The early 2022 wireless carrier position in the economic cycle may be something akin to the video streaming business in early 2021. Extreme competition on plan pricing could be next, negatively affecting stocks in the industry. All the “free” trial deals from online streamers and now falling advertising-based price points for subscription plans are making income generation extremely difficult for everybody involved. Similarly, if one of the big three wireless carriers slashes plan prices, the entire sector is in trouble.

In essence, we could be on the cusp of a worst-of-all-worlds squeeze on profit margins and net income for investors. It may sound crazy now, but modeling earnings of $2.50 per share or lower is not a far-fetched, ultra-bearish fantasy exercise. Warren Buffett seems concerned about Verizon’s long-term future with the decision to liquidate his Verizon position. Maybe you should contemplate exiting also, before earnings misses start rolling in, and the stock begins a more substantial decline in price. I currently rate Verizon a Sell in the low-$50s.

What could change my bearish outlook? Basically, I do not expect a 10% upmove from $50 to $55 in VZ. If technical momentum turns higher, it would likely coincide with the end of the Russia-Ukraine war and/or a decision by the Federal Reserve to pause tightening. Upside is truly limited by its debt holdings, but a negative to bearish investment setting could be put on hold another year.

Thanks for reading. Please consider this article a first step in your due diligence process. Consulting with a registered and experienced investment advisor is recommended before making any trade.

This article was written by

Paul Franke profile picture
Nationally ranked stock picker for 30 years. Victory Formation and Bottom Fishing Club quant-sort pioneer.....Paul Franke is a private investor and speculator with 35 years of trading experience. Mr. Franke was Editor and Publisher of the Maverick Investor® newsletter during the 1990s, widely quoted by CNBC®, Barron’s®, the Washington Post® and Investor’s Business Daily®. Paul was consistently ranked among top investment advisors nationally for stock market and commodity macro views by Timer Digest® during the 1990s. Mr. Franke was ranked #1 in the Motley Fool® CAPS stock picking contest during parts of 2008 and 2009, out of 60,000+ portfolios. Mr. Franke was Director of Research at Quantemonics Investing® from 2010-13, running several model portfolios on the mirror platform (including the least volatile, lowest beta, fully-invested equity portfolio on the site). As of May 2022, he was ranked in the Top 5% of bloggers by TipRanks® for stock picking performance on positions held one year. A contrarian stock picking style, along with daily algorithm analysis of fundamental and technical data have been developed into a system for finding stocks, named the “Victory Formation.” Supply/demand imbalances signaled by specific stock price and volume movements are a critical part of this formula for success. Mr. Franke suggests investors use 10% or 20% stop-loss levels on individual choices and a diversified approach of owning at least 50 well-positioned favorites to achieve regular stock market outperformance. The short sale of securities in overvalued, weak momentum stocks as pair trades and hedges is also a part of the Victory Formation long/short portfolio design. "Bottom Fishing Club" articles focus on deep-value candidates or stocks experiencing a major reversal in technical momentum to the upside.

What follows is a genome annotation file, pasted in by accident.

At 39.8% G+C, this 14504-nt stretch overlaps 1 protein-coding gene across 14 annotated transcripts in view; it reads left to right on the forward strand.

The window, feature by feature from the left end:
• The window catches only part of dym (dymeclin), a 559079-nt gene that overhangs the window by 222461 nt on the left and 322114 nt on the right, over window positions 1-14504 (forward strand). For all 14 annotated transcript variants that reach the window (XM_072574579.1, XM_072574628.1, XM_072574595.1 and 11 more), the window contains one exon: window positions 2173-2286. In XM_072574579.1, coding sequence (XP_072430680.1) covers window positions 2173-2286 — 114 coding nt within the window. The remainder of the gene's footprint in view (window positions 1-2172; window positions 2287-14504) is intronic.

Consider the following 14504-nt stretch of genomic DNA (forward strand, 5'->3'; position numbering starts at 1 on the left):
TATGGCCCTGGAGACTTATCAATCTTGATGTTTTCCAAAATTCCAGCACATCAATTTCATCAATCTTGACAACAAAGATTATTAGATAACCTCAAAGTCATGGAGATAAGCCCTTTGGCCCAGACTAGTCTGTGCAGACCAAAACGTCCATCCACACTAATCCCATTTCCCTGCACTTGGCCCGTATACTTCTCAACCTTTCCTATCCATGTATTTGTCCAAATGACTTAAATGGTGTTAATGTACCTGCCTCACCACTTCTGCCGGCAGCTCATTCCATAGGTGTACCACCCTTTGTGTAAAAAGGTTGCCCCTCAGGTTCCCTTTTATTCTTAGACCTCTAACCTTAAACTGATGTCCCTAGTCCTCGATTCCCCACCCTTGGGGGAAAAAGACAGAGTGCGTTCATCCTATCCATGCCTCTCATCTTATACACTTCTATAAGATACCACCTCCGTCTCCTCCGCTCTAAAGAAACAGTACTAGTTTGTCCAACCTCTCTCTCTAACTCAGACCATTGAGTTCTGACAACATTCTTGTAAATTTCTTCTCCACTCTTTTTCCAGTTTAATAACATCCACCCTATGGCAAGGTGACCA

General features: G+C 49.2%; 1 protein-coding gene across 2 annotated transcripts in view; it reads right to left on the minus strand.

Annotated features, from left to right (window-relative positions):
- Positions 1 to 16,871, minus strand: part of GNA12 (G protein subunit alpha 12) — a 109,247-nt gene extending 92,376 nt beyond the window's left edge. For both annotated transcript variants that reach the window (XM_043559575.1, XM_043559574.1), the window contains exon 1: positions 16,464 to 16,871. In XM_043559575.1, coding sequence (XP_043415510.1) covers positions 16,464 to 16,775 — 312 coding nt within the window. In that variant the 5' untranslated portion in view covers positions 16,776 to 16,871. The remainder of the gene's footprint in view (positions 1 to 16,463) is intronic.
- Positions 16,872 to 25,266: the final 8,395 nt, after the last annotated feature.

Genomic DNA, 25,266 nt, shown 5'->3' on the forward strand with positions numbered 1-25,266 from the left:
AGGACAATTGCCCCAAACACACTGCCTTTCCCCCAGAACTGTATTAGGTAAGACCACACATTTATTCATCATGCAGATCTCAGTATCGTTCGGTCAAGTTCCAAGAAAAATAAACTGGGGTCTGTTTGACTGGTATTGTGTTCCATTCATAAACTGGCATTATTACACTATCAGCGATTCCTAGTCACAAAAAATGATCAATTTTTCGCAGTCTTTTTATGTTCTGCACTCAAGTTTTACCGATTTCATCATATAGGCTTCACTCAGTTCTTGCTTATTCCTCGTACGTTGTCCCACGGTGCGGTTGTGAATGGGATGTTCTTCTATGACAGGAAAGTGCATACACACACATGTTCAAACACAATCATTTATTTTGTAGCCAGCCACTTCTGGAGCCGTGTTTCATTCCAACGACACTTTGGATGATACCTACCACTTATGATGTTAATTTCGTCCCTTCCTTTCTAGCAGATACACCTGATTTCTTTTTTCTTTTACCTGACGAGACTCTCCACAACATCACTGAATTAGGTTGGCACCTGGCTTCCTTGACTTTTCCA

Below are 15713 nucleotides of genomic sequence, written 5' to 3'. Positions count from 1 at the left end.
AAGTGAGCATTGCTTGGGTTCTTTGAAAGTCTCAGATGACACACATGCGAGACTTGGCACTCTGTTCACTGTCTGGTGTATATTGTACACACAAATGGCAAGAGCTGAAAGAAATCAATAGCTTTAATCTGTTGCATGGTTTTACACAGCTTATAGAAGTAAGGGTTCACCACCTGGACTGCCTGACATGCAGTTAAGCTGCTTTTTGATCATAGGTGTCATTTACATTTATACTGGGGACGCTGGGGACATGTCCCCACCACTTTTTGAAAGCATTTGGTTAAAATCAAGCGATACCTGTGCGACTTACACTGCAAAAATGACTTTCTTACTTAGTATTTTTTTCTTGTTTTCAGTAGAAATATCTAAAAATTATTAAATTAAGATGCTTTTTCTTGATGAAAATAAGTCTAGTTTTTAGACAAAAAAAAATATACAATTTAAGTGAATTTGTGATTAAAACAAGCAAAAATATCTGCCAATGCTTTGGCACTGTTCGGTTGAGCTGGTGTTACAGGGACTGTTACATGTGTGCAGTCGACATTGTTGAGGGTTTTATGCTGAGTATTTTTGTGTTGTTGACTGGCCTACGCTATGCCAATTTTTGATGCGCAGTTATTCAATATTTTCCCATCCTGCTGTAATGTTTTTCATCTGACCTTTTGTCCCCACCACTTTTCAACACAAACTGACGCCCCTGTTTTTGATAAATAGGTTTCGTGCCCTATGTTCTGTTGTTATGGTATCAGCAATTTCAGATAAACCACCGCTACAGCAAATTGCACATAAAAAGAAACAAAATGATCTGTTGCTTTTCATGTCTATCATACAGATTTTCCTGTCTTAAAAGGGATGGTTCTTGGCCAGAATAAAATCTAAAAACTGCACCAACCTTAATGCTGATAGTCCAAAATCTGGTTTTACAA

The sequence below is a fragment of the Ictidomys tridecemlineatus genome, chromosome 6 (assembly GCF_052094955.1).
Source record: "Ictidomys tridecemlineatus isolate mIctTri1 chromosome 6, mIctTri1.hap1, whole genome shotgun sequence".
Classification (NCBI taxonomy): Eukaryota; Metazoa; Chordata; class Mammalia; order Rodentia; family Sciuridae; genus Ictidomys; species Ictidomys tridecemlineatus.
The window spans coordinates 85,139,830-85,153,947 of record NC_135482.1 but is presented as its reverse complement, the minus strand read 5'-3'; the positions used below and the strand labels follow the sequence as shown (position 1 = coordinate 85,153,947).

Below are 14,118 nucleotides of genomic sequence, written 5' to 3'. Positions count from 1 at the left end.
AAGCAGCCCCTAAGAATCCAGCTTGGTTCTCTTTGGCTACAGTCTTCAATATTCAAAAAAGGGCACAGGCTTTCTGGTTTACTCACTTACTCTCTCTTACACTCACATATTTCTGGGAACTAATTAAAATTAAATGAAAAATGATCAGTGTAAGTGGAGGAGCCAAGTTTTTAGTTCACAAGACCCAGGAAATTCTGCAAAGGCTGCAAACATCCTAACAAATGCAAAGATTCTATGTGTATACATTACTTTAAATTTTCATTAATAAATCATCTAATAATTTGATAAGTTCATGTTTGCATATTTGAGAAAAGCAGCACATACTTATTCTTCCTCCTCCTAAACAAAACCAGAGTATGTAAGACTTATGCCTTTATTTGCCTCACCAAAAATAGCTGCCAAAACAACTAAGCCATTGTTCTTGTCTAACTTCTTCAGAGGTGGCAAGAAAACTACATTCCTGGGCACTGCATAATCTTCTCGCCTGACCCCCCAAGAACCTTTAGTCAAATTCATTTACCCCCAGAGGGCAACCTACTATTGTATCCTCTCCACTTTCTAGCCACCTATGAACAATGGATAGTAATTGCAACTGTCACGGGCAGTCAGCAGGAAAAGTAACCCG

Disclosure: I/we have no stock, option or similar derivative position in any of the companies mentioned, and no plans to initiate any such positions within the next 72 hours. I wrote this article myself, and it expresses my own opinions. I am not receiving compensation for it (other than from Seeking Alpha). I have no business relationship with any company whose stock is mentioned in this article.

Additional disclosure: This writing is for educational and informational purposes only. All opinions expressed herein are not investment recommendations, and are not meant to be relied upon in investment decisions. The author is not acting in an investment advisor capacity and is not a registered investment advisor. The author recommends investors consult a qualified investment advisor before making any trade. Any projections, market outlooks or estimates herein are forward looking statements and are based upon certain assumptions and should not be construed to be indicative of actual events that will occur. This article is not an investment research report, but an opinion written at a point in time. The author's opinions expressed herein address only a small cross-section of data related to an investment in securities mentioned. Any analysis presented is based on incomplete information, and is limited in scope and accuracy. The information and data in this article are obtained from sources believed to be reliable, but their accuracy and completeness are not guaranteed. The author expressly disclaims all liability for errors and omissions in the service and for the use or interpretation by others of information contained herein. Any and all opinions, estimates, and conclusions are based on the author's best judgment at the time of publication, and are subject to change without notice. The author undertakes no obligation to correct, update or revise the information in this document or to otherwise provide any additional materials. Past performance is no guarantee of future returns.